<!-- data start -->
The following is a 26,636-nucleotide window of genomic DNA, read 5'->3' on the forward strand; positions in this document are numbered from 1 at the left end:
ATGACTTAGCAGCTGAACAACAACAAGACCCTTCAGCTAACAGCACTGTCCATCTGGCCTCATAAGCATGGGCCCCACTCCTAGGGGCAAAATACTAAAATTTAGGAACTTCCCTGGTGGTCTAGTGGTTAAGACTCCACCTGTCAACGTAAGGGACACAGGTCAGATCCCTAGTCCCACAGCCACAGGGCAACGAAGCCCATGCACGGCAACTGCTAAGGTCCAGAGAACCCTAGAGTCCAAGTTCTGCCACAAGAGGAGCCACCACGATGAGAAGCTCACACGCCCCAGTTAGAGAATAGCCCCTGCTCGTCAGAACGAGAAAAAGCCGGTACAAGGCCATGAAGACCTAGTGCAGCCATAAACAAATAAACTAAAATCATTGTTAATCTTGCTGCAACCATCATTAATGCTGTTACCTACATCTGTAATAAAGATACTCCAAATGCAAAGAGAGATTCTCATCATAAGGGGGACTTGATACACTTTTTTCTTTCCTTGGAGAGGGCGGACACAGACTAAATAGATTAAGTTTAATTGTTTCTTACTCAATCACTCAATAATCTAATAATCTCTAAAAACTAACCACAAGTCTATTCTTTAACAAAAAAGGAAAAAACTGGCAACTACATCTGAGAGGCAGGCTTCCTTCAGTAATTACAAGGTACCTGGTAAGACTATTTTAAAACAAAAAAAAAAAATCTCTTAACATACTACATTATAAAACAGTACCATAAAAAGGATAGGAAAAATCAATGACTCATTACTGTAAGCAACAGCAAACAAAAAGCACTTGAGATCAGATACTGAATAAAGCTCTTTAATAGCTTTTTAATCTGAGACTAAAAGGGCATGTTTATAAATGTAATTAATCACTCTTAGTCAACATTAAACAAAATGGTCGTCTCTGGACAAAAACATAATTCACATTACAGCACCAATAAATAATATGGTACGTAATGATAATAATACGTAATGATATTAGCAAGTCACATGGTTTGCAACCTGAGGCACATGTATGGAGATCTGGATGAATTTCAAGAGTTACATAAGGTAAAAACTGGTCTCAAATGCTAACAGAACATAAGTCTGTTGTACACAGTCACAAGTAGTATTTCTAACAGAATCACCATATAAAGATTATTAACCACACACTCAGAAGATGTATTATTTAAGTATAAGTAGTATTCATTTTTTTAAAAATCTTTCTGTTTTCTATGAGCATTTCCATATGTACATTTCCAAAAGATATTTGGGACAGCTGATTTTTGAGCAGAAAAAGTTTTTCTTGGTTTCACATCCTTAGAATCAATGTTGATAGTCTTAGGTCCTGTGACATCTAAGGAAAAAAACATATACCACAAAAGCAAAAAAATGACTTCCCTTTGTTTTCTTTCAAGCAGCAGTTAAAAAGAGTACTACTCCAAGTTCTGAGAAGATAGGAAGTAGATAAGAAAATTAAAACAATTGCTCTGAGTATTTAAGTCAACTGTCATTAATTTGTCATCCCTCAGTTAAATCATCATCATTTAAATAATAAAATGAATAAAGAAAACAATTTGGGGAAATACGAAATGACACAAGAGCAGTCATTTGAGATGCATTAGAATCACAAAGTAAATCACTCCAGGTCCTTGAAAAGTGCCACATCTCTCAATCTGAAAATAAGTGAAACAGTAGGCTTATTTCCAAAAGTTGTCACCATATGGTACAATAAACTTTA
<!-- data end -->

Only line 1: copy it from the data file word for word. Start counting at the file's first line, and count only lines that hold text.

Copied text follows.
The following is a 26,636-nucleotide window of genomic DNA, read 5'->3' on the forward strand; positions in this document are numbered from 1 at the left end: